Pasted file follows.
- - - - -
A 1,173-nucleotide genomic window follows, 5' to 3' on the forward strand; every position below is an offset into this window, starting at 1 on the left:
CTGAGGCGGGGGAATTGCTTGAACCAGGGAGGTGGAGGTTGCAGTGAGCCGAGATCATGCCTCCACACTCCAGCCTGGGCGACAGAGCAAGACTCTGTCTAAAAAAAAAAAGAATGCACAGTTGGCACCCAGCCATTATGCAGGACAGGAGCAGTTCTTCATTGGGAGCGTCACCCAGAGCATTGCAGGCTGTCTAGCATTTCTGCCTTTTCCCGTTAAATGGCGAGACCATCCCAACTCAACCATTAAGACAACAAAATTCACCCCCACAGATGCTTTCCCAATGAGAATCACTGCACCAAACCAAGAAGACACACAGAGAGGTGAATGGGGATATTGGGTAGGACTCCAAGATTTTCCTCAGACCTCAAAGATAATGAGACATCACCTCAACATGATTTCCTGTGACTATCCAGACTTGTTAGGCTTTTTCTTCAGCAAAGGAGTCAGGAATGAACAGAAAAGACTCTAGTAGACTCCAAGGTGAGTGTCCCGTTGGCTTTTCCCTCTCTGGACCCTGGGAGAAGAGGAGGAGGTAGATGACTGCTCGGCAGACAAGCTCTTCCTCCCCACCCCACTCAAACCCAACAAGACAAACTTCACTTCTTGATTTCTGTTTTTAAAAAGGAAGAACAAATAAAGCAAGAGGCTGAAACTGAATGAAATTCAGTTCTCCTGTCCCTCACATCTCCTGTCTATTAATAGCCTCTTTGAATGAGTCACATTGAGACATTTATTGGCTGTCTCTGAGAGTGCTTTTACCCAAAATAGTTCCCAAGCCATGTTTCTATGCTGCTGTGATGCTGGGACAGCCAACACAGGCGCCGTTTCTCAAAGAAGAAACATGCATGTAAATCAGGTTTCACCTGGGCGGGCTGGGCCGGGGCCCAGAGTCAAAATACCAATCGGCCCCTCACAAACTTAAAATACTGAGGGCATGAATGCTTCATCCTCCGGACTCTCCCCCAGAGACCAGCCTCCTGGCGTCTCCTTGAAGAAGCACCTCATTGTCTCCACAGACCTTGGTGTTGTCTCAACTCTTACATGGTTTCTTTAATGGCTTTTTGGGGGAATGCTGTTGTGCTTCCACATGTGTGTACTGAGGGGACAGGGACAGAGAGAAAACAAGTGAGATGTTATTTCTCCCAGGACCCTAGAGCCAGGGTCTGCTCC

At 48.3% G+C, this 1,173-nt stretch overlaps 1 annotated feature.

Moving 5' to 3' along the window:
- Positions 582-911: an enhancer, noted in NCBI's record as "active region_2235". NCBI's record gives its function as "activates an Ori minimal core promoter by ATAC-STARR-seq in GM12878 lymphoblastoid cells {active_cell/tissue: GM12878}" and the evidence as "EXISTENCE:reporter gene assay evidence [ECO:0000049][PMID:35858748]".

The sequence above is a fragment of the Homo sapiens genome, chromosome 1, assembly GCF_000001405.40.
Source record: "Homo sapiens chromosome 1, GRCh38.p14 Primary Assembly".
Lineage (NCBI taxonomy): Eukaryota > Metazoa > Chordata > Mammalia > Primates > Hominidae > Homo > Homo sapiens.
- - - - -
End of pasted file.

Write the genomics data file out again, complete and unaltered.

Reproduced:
A 1,173-nucleotide genomic window follows, 5' to 3' on the forward strand; every position below is an offset into this window, starting at 1 on the left:
CTGAGGCGGGGGAATTGCTTGAACCAGGGAGGTGGAGGTTGCAGTGAGCCGAGATCATGCCTCCACACTCCAGCCTGGGCGACAGAGCAAGACTCTGTCTAAAAAAAAAAAGAATGCACAGTTGGCACCCAGCCATTATGCAGGACAGGAGCAGTTCTTCATTGGGAGCGTCACCCAGAGCATTGCAGGCTGTCTAGCATTTCTGCCTTTTCCCGTTAAATGGCGAGACCATCCCAACTCAACCATTAAGACAACAAAATTCACCCCCACAGATGCTTTCCCAATGAGAATCACTGCACCAAACCAAGAAGACACACAGAGAGGTGAATGGGGATATTGGGTAGGACTCCAAGATTTTCCTCAGACCTCAAAGATAATGAGACATCACCTCAACATGATTTCCTGTGACTATCCAGACTTGTTAGGCTTTTTCTTCAGCAAAGGAGTCAGGAATGAACAGAAAAGACTCTAGTAGACTCCAAGGTGAGTGTCCCGTTGGCTTTTCCCTCTCTGGACCCTGGGAGAAGAGGAGGAGGTAGATGACTGCTCGGCAGACAAGCTCTTCCTCCCCACCCCACTCAAACCCAACAAGACAAACTTCACTTCTTGATTTCTGTTTTTAAAAAGGAAGAACAAATAAAGCAAGAGGCTGAAACTGAATGAAATTCAGTTCTCCTGTCCCTCACATCTCCTGTCTATTAATAGCCTCTTTGAATGAGTCACATTGAGACATTTATTGGCTGTCTCTGAGAGTGCTTTTACCCAAAATAGTTCCCAAGCCATGTTTCTATGCTGCTGTGATGCTGGGACAGCCAACACAGGCGCCGTTTCTCAAAGAAGAAACATGCATGTAAATCAGGTTTCACCTGGGCGGGCTGGGCCGGGGCCCAGAGTCAAAATACCAATCGGCCCCTCACAAACTTAAAATACTGAGGGCATGAATGCTTCATCCTCCGGACTCTCCCCCAGAGACCAGCCTCCTGGCGTCTCCTTGAAGAAGCACCTCATTGTCTCCACAGACCTTGGTGTTGTCTCAACTCTTACATGGTTTCTTTAATGGCTTTTTGGGGGAATGCTGTTGTGCTTCCACATGTGTGTACTGAGGGGACAGGGACAGAGAGAAAACAAGTGAGATGTTATTTCTCCCAGGACCCTAGAGCCAGGGTCTGCTCC

At 48.3% G+C, this 1,173-nt stretch overlaps 1 annotated feature.

Moving 5' to 3' along the window:
- Positions 582-911: an enhancer, noted in NCBI's record as "active region_2235". NCBI's record gives its function as "activates an Ori minimal core promoter by ATAC-STARR-seq in GM12878 lymphoblastoid cells {active_cell/tissue: GM12878}" and the evidence as "EXISTENCE:reporter gene assay evidence [ECO:0000049][PMID:35858748]".

The sequence above is a fragment of the Homo sapiens genome, chromosome 1, assembly GCF_000001405.40.
Source record: "Homo sapiens chromosome 1, GRCh38.p14 Primary Assembly".
Lineage (NCBI taxonomy): Eukaryota > Metazoa > Chordata > Mammalia > Primates > Hominidae > Homo > Homo sapiens.